20 Hidden Treasure
Selling a classic car is a matter of showing things in their best light. Artcurial really took that concept and ran with it when selling the Baillon Collection. The manner in which they presented what were, in many cases, heavily weathered vehicles is genuinely special. In a darkened hall, the elegant yet derelict cars were exhibited in dramatic fashion using spotlights on and in the vehicles, creating a unique atmosphere that undoubtedly made it harder for potential buyers to gauge their precise condition. But those serious buyers who brought a powerful torch would be able to find the hidden treasures in the collection.
19 An Exceptional Collection
Amazingly, the guys at Artcurial stumbled upon the incredible car collection after receiving a phone call that told them to go visit a property in a small town...and to enter the property via the back entrance. Artcurial's Pierre Novikoff remarked, "We could see different makeshift structures. There were low shelters covered with corrugated iron roofs. From there, we realized that this was something big. We still didn’t know what we were looking at." It would turn out to be, quite literally, the barn find of all barn finds.
18 Home Of The Creepy Crawlies
Imagine having the job of cleaning out the spiderwebs and nests from all kinds of animals that used to call these cars home over the 40 or so years they remained hidden from the public's eye. Barn finds are known to be full of spiders, rodents, birds, and even the occasional snake. But we're not just talking about one car here, there were 60 of them. The poor person who would do the cleaning probably wasn't always looking forward to a new day at work, even if it would be interesting to be around such cool cars.
17 Talbot Saoutchik
A pair of Talbot-Lagos from the Baillon collection did exceptionally well, with a 1949 Saoutchik-bodied T26 Grand Sport SWB selling for $2,296,849 and a 1948 Saoutchik-bodied T26 Record Cabriolet reaching $1,005,378. The 1949 Saoutchik-bodied Grand Sport has been featured at a number of Concours d'Elegance shows but had extension damage on one side before being put into storage. The 1948 convertible had been in Roger Baillon's ownership since 1952, however, and it was sold new to Salah Orabi and Princess Nevine Abbas Halim of Egypt. There were a lot of interesting historical documents sold with the car at the auction.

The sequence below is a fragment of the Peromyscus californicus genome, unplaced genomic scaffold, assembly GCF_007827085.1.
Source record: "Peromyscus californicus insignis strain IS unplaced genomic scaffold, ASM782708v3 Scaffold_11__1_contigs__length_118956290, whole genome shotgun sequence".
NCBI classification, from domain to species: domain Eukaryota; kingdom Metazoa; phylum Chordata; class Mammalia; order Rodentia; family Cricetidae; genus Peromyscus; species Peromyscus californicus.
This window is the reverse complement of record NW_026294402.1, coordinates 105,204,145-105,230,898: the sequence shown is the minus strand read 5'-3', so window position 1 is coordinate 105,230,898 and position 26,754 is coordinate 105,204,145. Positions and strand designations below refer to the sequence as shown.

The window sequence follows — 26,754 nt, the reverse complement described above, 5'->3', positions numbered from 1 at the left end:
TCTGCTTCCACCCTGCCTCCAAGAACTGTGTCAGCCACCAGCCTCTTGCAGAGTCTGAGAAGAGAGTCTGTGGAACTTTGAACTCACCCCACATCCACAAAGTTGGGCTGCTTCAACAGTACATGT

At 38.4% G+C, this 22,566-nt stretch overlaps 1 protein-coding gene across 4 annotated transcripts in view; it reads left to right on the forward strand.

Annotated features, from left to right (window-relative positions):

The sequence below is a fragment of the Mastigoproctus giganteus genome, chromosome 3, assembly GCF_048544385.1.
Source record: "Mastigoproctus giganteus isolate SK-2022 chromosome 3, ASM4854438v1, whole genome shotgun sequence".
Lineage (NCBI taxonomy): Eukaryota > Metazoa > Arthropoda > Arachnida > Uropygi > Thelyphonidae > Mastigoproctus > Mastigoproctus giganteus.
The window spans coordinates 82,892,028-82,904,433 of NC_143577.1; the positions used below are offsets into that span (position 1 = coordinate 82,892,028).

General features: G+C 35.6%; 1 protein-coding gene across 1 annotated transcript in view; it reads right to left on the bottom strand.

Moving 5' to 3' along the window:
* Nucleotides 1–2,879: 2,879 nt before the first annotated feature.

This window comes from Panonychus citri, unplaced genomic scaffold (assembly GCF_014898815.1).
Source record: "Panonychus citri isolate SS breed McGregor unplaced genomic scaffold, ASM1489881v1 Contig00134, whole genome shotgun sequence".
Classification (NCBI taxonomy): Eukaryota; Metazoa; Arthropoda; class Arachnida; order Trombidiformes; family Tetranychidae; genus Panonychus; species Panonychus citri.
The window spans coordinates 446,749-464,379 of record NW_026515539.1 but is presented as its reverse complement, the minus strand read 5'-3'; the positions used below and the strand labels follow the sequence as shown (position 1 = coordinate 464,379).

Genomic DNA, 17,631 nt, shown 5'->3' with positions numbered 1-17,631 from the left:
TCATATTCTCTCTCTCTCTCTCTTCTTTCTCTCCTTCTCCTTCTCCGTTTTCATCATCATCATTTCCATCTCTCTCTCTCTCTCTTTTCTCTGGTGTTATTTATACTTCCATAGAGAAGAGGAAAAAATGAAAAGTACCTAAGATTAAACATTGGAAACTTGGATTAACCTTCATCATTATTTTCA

16 1949 Talbot Lago Fastback Coupe Par Saoutchik
There are barn finds and then there are barn finds. Imagine the reaction when a long-lost Talbot-Lago T26 Record chassis came to light. And what's more, T26 chassis 100239 was not just fitted with a factory body, but with a unique, one-off body featuring the signature rakish fastback coupé design built by Carrosserie Jacques Saoutchik! This incredibly rare and outstanding automobile was one of three such Saoutchik creations of the 60 cars in the Baillon collection. All three are superb examples of the swoopy and extravagant styles designed by Pierre Saoutchik after World War II.
15 Delahaye GFA 148 L & 1951 Talbot Lago T15 Baby Cabriolet Guilloré
On the left, there's a Delahaye 148 L, with the "L" meaning "Léger" or light, which has a shorter wheelbase than that of the standard 148. The limousine body was built in the Guilloré workshops, in Courbevoie. It has a six-cylinder engine derived from the Delahaye 135 that enjoyed great success in the Le Mans 24 Hours and the Monte Carlo Rally. Parked next to the Delahaye we see a Talbot Lago Baby T15, which was built in the Guilloré workshops, and features a 2.7-liter engine with hemispherical combustion chambers. Producing 125 horses, the car would do 150 km/h—almost 100 mph.
14 Hispano-Suiza H6B
What we're looking at here is an old Hispano-Suiza H6B with a custom body. You wouldn't be wrong if you considered Hispano-Suiza the Rolls-Royce of Spain in the early 1900s. But that's not really fair, as Rolls-Royce actually used Hispano-Suiza parts due to the fact that they were so advanced. Baillon was particularly fond of this automobile and had started to re-do the lower sections of the hood. He actually used to work on his cars while wearing a suit and tie; that's how classy a mechanic needs to be in order to work on the Hispano-Suiza.
13 1960 Facel Vega Excellence